Last week I had another article published in Fort Myers Beach Island Sand Paper. In case you missed it there you can now read it here:
I am not coming back
The water along the inland rivers that I came down towards the Gulf of Mexico, was mostly muddy and brownish. It even turned black more and more often arriving at the Alabama swamps. Especially when I had to sneak for a night in smaller creeks to anchor away from barges and currents.
That is different from sailing on an ocean: Offshore water is always clear and the same time very colored. Inland Water is mostly dark, filled with mud and often even worse.
Looking over an ocean its water varies with the sky, turning from an intensive blue on sunny days to green, when covered under a light haze. It provides a feel of freshnes. Although sometimes, on a rainy day it is just a lifeless gray; but still a clear one.
Bending over the side one can easily see the boats kiel, rudder and the windvane shining through. The color seems to be somewhere deep behind it, like when looking at a wallpaper through an ice cube. Somehow this is a fortune: One of the most important skills a sailor on a long passage needs to keep from becoming insane, is to see the ocean in a different way each time he looks at it.
Leaving Alabama into the Gulf finally the water turned back to these colors. It was still apart from the the light blue which I first saw arriving in Nassau Harbor a few years ago. Ever since it was that color that was kind of pulling me to the back to southern salty waters. Driving me through Mid-West, being my symbol for the Caribbean I was heading for.
A few days later I bypassed Tampa Bay, to late to make a landfall and so I just kept going into a third night at sea. A nasty squall sneaked off shore and crawled up to me with no thunder and lightening, well hidden in the dark and causing a sleepless night and some damage around midnight.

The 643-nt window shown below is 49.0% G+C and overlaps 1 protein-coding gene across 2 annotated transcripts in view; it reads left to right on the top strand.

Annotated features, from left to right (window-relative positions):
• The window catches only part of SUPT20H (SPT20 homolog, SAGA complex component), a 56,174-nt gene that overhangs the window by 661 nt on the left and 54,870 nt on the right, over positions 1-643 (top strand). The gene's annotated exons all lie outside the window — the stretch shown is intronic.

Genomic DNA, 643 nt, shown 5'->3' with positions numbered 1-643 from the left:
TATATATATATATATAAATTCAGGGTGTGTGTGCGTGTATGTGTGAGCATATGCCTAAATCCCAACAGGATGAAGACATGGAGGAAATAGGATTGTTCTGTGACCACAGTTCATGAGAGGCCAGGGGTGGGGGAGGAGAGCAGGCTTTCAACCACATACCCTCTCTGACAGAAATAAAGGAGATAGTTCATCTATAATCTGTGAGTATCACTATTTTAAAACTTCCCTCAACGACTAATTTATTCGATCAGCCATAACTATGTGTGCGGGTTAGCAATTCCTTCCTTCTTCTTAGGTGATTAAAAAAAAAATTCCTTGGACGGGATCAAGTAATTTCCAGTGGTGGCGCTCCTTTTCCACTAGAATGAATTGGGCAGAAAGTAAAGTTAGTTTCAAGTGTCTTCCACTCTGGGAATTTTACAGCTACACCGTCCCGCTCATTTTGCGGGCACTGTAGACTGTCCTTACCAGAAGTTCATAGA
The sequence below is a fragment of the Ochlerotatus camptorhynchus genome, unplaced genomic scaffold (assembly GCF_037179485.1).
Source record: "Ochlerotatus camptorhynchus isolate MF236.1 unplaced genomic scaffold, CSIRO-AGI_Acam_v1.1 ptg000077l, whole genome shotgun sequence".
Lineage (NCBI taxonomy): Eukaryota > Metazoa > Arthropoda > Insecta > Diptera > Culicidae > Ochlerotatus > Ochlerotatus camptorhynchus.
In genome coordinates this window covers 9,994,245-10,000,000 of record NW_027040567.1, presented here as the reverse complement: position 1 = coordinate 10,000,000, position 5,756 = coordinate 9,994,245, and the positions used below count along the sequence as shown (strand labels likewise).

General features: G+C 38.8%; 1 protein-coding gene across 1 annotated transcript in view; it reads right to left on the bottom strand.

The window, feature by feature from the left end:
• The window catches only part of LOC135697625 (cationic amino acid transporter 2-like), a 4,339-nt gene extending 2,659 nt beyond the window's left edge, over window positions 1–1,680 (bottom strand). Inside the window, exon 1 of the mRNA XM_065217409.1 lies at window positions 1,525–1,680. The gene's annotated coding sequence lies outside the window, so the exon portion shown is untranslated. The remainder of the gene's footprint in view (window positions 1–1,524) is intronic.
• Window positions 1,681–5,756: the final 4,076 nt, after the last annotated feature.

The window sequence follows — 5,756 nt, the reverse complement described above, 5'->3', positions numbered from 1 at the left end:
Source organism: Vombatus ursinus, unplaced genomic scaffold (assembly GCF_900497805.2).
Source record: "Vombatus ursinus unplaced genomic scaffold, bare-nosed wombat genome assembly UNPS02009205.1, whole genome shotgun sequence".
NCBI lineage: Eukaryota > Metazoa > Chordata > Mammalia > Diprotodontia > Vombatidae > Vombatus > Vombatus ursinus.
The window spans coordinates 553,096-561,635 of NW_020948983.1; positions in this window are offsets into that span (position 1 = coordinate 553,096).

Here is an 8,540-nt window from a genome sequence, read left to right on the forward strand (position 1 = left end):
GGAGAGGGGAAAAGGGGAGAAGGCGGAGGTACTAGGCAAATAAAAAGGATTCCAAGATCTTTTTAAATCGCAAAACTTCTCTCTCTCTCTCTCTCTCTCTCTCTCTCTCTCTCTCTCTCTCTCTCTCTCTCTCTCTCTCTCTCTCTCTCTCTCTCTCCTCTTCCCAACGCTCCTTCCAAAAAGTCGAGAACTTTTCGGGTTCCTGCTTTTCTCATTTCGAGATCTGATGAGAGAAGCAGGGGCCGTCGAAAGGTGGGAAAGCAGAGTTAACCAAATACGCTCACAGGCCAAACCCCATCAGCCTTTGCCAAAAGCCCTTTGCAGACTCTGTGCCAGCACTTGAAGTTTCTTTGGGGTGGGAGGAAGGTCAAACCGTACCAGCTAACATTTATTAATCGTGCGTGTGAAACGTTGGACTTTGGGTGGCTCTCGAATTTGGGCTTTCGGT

As the sun rose I aimed for the nearest port I found on the charts. – And coming closer to shore, there it was: My Light Blue, from white sand reflecting a high sun in shallow water just off Sanibel Island; the color I had aimed for since leaving Lake Michigan.
Passing Bowditch Point Park it was gone and I sailed through brown again. It was OK for me. I had had my fix of blue and even if I would have loved to spend a summer in more clear water, I did not mind staying here. I swam off the beach, dived around the boat and going back and forth in my dinghy there was barely a day without being somehow in direct contact with the Water that came in and out of the Pass.
All that changed around June. The brown became darker. On a calm day at slack tide the surface was often covered under a thin oily looking film. And patches of brownish algaes float by. Still we saw weekenders towing kids in tubes along the pass and could only hope they would not have to suffer from this. Unnatural for someone living on a boat, to prevent water contact became a sudden challenge. Then one of the boaters in the mooring field got sick. A swollen leg, fever turned out to be a water born infection from a little scar cought while cleaning his hull. Finally he spend a few days in a hospital, filled up with antibiotics and lost a good chunk of money that otherwise was meant for living here.
The Water became a topic all over the mooring field even before the media picked up the enormous water release from the Inland. Talks on the dinghy dock turned more and more from „how nice this place is“ to „how nasty this water is“. And not few days went by with someone saying what is the biggest loss for community that lives on tourism: „I guess I am not coming back here again“.